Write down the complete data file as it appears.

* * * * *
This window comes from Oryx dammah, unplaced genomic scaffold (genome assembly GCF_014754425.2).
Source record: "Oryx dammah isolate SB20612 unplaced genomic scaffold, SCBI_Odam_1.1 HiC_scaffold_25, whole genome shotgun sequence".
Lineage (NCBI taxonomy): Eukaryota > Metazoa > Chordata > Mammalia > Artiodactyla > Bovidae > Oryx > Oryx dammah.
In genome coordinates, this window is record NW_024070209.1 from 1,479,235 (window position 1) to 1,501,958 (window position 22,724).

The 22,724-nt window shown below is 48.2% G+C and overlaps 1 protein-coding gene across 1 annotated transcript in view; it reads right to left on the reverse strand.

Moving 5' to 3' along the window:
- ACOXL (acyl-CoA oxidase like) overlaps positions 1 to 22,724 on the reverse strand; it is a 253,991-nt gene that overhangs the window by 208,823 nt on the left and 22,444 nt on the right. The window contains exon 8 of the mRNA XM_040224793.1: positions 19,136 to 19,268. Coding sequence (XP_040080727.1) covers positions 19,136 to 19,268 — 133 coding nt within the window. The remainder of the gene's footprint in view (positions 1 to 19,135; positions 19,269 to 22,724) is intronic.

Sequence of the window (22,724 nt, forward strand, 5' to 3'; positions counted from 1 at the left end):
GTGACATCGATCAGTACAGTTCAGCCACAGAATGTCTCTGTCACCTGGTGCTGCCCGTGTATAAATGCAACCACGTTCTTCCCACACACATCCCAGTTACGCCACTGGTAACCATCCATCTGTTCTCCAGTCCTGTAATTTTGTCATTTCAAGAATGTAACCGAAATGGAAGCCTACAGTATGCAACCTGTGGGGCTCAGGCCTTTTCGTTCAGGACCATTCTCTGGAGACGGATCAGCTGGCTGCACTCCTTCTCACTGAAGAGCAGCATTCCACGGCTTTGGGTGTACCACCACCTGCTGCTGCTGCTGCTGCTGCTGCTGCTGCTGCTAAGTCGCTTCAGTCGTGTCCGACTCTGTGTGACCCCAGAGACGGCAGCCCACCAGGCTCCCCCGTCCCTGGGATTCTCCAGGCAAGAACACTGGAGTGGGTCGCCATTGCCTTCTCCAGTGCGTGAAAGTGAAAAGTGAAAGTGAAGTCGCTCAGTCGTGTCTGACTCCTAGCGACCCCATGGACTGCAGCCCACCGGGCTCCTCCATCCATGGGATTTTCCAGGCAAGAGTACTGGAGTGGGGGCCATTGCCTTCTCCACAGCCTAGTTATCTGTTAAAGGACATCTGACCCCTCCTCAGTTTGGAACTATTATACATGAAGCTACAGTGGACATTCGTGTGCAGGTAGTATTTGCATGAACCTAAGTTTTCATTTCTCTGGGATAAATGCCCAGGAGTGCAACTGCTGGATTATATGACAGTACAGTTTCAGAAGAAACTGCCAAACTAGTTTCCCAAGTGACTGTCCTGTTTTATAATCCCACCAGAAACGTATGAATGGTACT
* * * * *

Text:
This window comes from Oryx dammah, unplaced genomic scaffold (genome assembly GCF_014754425.2).
Source record: "Oryx dammah isolate SB20612 unplaced genomic scaffold, SCBI_Odam_1.1 HiC_scaffold_25, whole genome shotgun sequence".
Lineage (NCBI taxonomy): Eukaryota > Metazoa > Chordata > Mammalia > Artiodactyla > Bovidae > Oryx > Oryx dammah.
In genome coordinates, this window is record NW_024070209.1 from 1,479,235 (window position 1) to 1,501,958 (window position 22,724).

The 22,724-nt window shown below is 48.2% G+C and overlaps 1 protein-coding gene across 1 annotated transcript in view; it reads right to left on the reverse strand.

Moving 5' to 3' along the window:
- ACOXL (acyl-CoA oxidase like) overlaps positions 1 to 22,724 on the reverse strand; it is a 253,991-nt gene that overhangs the window by 208,823 nt on the left and 22,444 nt on the right. The window contains exon 8 of the mRNA XM_040224793.1: positions 19,136 to 19,268. Coding sequence (XP_040080727.1) covers positions 19,136 to 19,268 — 133 coding nt within the window. The remainder of the gene's footprint in view (positions 1 to 19,135; positions 19,269 to 22,724) is intronic.

Sequence of the window (22,724 nt, forward strand, 5' to 3'; positions counted from 1 at the left end):
GTGACATCGATCAGTACAGTTCAGCCACAGAATGTCTCTGTCACCTGGTGCTGCCCGTGTATAAATGCAACCACGTTCTTCCCACACACATCCCAGTTACGCCACTGGTAACCATCCATCTGTTCTCCAGTCCTGTAATTTTGTCATTTCAAGAATGTAACCGAAATGGAAGCCTACAGTATGCAACCTGTGGGGCTCAGGCCTTTTCGTTCAGGACCATTCTCTGGAGACGGATCAGCTGGCTGCACTCCTTCTCACTGAAGAGCAGCATTCCACGGCTTTGGGTGTACCACCACCTGCTGCTGCTGCTGCTGCTGCTGCTGCTGCTGCTAAGTCGCTTCAGTCGTGTCCGACTCTGTGTGACCCCAGAGACGGCAGCCCACCAGGCTCCCCCGTCCCTGGGATTCTCCAGGCAAGAACACTGGAGTGGGTCGCCATTGCCTTCTCCAGTGCGTGAAAGTGAAAAGTGAAAGTGAAGTCGCTCAGTCGTGTCTGACTCCTAGCGACCCCATGGACTGCAGCCCACCGGGCTCCTCCATCCATGGGATTTTCCAGGCAAGAGTACTGGAGTGGGGGCCATTGCCTTCTCCACAGCCTAGTTATCTGTTAAAGGACATCTGACCCCTCCTCAGTTTGGAACTATTATACATGAAGCTACAGTGGACATTCGTGTGCAGGTAGTATTTGCATGAACCTAAGTTTTCATTTCTCTGGGATAAATGCCCAGGAGTGCAACTGCTGGATTATATGACAGTACAGTTTCAGAAGAAACTGCCAAACTAGTTTCCCAAGTGACTGTCCTGTTTTATAATCCCACCAGAAACGTATGAATGGTACT